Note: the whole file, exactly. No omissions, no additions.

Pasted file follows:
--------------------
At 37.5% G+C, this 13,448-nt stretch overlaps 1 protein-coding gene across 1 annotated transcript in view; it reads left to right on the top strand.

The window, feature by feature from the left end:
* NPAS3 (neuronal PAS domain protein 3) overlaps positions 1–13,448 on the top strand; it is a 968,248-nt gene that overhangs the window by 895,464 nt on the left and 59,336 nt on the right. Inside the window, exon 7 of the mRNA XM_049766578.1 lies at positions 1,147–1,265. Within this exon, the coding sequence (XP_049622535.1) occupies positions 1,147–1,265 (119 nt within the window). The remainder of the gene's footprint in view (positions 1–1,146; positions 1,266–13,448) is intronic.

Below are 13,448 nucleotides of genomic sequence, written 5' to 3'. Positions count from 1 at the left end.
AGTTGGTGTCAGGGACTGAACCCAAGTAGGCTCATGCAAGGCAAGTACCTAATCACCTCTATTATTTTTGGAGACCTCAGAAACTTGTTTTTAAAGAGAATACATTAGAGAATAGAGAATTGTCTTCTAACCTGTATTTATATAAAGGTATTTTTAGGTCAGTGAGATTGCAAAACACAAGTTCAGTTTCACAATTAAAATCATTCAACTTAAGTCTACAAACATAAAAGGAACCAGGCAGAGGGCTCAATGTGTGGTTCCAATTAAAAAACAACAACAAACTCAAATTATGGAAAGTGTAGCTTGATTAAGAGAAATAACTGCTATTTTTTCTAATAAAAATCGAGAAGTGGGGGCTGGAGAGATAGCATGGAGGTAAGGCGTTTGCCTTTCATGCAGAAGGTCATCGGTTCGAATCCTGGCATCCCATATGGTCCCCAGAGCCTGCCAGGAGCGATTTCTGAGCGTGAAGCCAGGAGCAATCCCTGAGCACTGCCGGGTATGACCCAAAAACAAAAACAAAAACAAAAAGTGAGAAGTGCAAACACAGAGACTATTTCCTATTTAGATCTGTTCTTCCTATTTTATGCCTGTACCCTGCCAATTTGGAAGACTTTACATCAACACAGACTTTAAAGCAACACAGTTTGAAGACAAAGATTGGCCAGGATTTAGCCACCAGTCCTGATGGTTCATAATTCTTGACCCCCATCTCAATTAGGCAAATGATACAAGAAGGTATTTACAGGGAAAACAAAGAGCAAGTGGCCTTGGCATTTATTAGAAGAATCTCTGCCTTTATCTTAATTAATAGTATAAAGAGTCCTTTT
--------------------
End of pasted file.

At 37.5% G+C, this 13,448-nt stretch overlaps 1 protein-coding gene across 1 annotated transcript in view; it reads left to right on the top strand.

The window, feature by feature from the left end:
* NPAS3 (neuronal PAS domain protein 3) overlaps positions 1–13,448 on the top strand; it is a 968,248-nt gene that overhangs the window by 895,464 nt on the left and 59,336 nt on the right. Inside the window, exon 7 of the mRNA XM_049766578.1 lies at positions 1,147–1,265. Within this exon, the coding sequence (XP_049622535.1) occupies positions 1,147–1,265 (119 nt within the window). The remainder of the gene's footprint in view (positions 1–1,146; positions 1,266–13,448) is intronic.

Below are 13,448 nucleotides of genomic sequence, written 5' to 3'. Positions count from 1 at the left end.
AGTTGGTGTCAGGGACTGAACCCAAGTAGGCTCATGCAAGGCAAGTACCTAATCACCTCTATTATTTTTGGAGACCTCAGAAACTTGTTTTTAAAGAGAATACATTAGAGAATAGAGAATTGTCTTCTAACCTGTATTTATATAAAGGTATTTTTAGGTCAGTGAGATTGCAAAACACAAGTTCAGTTTCACAATTAAAATCATTCAACTTAAGTCTACAAACATAAAAGGAACCAGGCAGAGGGCTCAATGTGTGGTTCCAATTAAAAAACAACAACAAACTCAAATTATGGAAAGTGTAGCTTGATTAAGAGAAATAACTGCTATTTTTTCTAATAAAAATCGAGAAGTGGGGGCTGGAGAGATAGCATGGAGGTAAGGCGTTTGCCTTTCATGCAGAAGGTCATCGGTTCGAATCCTGGCATCCCATATGGTCCCCAGAGCCTGCCAGGAGCGATTTCTGAGCGTGAAGCCAGGAGCAATCCCTGAGCACTGCCGGGTATGACCCAAAAACAAAAACAAAAACAAAAAGTGAGAAGTGCAAACACAGAGACTATTTCCTATTTAGATCTGTTCTTCCTATTTTATGCCTGTACCCTGCCAATTTGGAAGACTTTACATCAACACAGACTTTAAAGCAACACAGTTTGAAGACAAAGATTGGCCAGGATTTAGCCACCAGTCCTGATGGTTCATAATTCTTGACCCCCATCTCAATTAGGCAAATGATACAAGAAGGTATTTACAGGGAAAACAAAGAGCAAGTGGCCTTGGCATTTATTAGAAGAATCTCTGCCTTTATCTTAATTAATAGTATAAAGAGTCCTTTT